Further to the WCTA and STA Partnership
In the last half of June 2012, the Western Canada Turfgrass Association and the Sports Turf Association inked a deal that recognizes the STA as the national body for sports turf managers and sees the WCTA as the conduit for STA members hailing from British Columbia and Alberta.
The STA, the Canadian International Affiliate Organization of the USA-based Sports Turf Managers Association and whose mandate is the promotion of better, safer sports turf in Canada, started the discussion about a year earlier in an effort to fill a void that many sportsturf managers across the country were feeling.
WCTA President Tab Buckner, a sportsturf manager himself for the Township of Langley in British Columbia, immediately recognized the opportunity to collaborate much like what was already happening on the golf side stating, “[The partnership] is a major step forward in uniting Sports Turf Managers across the country and will undoubtedly have a positive effect on everyone in the industry.”
“The goals of the STA are similar to those of the WCTA and partnering seems to make a lot more sense than trying to duplicate their services,” said WCTA Executive Director Jerry Rousseau. “We’re obviously targeting our sportsfield members,” added Rousseau, “although golf course people and others might find certain benefits valuable and are welcome to take up a membership.”
As it stands, anyone from British Columbia or Alberta wanting to join the STA can do so by joining the WCTA first and paying an additional $90 fee which is 50% off of the normal STA membership rate. WCTA members will notice an area for this on their 2013 membership dues to help make the process quick and easy for everyone.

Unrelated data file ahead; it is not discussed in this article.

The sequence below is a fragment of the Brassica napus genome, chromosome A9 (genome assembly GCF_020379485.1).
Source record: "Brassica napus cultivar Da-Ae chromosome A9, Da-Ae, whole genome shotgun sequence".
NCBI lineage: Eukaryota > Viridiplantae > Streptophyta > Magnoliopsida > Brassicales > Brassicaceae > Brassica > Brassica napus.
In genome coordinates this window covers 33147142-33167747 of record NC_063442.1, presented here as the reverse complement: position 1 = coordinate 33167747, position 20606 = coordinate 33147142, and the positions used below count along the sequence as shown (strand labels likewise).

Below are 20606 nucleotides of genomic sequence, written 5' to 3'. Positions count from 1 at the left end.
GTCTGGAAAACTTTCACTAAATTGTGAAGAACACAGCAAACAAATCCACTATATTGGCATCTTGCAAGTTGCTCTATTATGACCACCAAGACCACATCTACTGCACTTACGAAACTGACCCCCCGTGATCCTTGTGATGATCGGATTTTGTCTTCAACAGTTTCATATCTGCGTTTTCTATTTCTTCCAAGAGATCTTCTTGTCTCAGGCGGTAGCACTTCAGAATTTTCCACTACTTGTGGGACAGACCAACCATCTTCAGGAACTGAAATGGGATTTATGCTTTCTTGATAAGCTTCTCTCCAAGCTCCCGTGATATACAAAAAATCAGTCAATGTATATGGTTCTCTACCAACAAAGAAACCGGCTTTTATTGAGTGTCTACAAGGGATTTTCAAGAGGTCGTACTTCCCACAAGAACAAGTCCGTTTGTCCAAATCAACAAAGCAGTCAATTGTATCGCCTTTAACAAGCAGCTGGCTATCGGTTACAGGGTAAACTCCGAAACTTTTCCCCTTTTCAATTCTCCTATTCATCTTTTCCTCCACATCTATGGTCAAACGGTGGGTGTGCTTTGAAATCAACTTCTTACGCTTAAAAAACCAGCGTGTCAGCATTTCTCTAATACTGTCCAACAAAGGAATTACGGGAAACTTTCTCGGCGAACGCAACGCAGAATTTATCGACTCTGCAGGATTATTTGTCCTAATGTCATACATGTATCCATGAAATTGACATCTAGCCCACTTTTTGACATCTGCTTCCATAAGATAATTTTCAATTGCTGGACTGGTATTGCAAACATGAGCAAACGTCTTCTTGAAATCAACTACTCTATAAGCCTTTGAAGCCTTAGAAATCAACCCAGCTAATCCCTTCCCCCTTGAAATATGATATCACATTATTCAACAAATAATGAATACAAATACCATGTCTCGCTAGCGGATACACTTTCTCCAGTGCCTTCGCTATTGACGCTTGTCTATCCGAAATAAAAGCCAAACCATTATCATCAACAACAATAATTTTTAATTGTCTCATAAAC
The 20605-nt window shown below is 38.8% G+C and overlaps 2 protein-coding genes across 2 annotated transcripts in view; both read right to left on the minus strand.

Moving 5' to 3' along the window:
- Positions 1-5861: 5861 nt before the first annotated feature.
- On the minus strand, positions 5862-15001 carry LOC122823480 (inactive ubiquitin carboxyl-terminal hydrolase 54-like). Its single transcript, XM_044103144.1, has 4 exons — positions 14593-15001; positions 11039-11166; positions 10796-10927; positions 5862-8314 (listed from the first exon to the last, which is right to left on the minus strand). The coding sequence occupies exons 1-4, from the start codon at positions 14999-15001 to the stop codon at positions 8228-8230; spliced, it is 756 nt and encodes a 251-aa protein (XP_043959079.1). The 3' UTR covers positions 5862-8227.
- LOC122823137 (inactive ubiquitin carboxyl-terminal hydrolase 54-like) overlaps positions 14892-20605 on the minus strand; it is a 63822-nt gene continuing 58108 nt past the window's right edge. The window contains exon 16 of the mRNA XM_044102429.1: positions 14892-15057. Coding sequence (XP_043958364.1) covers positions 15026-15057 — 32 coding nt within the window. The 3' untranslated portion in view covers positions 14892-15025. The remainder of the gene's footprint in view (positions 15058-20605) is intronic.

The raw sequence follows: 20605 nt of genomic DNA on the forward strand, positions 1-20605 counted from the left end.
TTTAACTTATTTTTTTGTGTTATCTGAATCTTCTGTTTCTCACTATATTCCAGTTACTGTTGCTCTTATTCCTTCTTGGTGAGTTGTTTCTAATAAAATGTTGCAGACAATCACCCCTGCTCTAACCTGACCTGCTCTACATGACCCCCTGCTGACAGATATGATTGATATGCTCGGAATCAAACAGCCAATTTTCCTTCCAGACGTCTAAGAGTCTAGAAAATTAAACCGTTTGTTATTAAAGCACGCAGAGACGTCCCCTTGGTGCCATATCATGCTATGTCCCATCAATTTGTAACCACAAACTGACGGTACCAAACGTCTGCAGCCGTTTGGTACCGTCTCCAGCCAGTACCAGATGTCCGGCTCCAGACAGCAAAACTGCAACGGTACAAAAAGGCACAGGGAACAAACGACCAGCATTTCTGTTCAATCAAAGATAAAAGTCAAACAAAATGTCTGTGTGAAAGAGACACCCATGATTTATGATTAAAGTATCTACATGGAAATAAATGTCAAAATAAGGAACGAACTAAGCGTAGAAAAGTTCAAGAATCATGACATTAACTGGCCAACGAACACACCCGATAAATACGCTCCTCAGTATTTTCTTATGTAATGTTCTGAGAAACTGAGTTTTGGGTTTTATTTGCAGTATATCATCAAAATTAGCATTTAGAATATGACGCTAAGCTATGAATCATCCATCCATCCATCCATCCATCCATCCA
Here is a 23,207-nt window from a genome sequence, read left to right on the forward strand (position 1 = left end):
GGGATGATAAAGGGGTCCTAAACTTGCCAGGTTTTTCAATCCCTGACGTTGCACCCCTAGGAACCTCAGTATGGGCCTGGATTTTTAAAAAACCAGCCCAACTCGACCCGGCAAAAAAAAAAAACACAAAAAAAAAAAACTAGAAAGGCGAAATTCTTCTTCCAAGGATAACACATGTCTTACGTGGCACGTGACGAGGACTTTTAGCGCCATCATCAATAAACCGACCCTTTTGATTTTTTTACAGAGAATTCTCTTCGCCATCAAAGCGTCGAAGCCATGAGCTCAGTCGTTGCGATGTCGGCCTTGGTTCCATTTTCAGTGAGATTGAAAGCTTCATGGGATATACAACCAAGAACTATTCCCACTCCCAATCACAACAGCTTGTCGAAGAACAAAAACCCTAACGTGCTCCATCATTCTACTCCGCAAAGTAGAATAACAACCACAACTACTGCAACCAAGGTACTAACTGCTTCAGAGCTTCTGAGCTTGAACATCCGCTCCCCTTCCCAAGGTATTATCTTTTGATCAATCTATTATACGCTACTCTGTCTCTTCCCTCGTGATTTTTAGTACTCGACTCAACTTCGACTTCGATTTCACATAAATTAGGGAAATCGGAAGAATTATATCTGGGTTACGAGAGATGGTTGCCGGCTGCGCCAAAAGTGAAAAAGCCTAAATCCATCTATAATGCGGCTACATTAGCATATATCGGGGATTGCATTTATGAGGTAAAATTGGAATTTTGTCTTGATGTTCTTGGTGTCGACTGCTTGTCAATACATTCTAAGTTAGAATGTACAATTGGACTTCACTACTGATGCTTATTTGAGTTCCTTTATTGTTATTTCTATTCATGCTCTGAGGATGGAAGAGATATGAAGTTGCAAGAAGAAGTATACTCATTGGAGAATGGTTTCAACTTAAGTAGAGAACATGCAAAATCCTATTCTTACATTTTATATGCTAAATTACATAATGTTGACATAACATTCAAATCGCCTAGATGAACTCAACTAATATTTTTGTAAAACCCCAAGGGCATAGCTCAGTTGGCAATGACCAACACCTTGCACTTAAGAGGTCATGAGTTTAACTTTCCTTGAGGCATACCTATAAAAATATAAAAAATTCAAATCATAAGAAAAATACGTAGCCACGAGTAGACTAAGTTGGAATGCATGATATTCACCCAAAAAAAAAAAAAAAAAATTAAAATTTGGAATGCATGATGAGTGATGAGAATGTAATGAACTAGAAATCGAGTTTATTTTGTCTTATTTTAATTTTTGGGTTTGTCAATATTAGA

Some of the STA membership benefits include:
A network of experts to assist sports turf managers with their turf problems and field related safety;
An online membership directory, invaluable for communicating with professionals in the sports turf industry;
An annual educational conference and field day at reduced registration rates;
Complimentary subscription to the quarterly magazine containing leading research, STA programs and activities, industry information and coming events; Educational books, brochures and other materials at reduced rates;
Subscriber access to the Michigan State University’s Turfgrass Information File (TGIF), the most comprehensive publicly available collection of turfgrass educational materials in the world, via the Michael J. Bladon educational link.
Professional development opportunities and,
Liaison with and support of other turf organizations.
At the time of writing this article, 2013 WCTA member dues were just starting to come in but according to Rousseau, “We’re noticing between one third to one half of our sportsfield and parks people are taking the STA membership,” adding, “and I think that’s a good decision on their part.”
Tab Buckner is enthusiastic and pleased with the program’s traction stating, “We’ve opened the door to many new possibilities and the WCTA will remain firmly planted as the turf industry representative out west.”
When asked if a focus on the sportsfield sector would result in less attention to the golf side, Rousseau replied, “There’s absolutely no reason why we can’t do an excellent job catering to the needs of specific sectors within our membership without compromising the others,” adding, “we’re stronger by working together and individually, none of the sectors are big enough to provide enough resources to make great strides especially if we hope to continue representing the entire turf management profession in Western Canada.”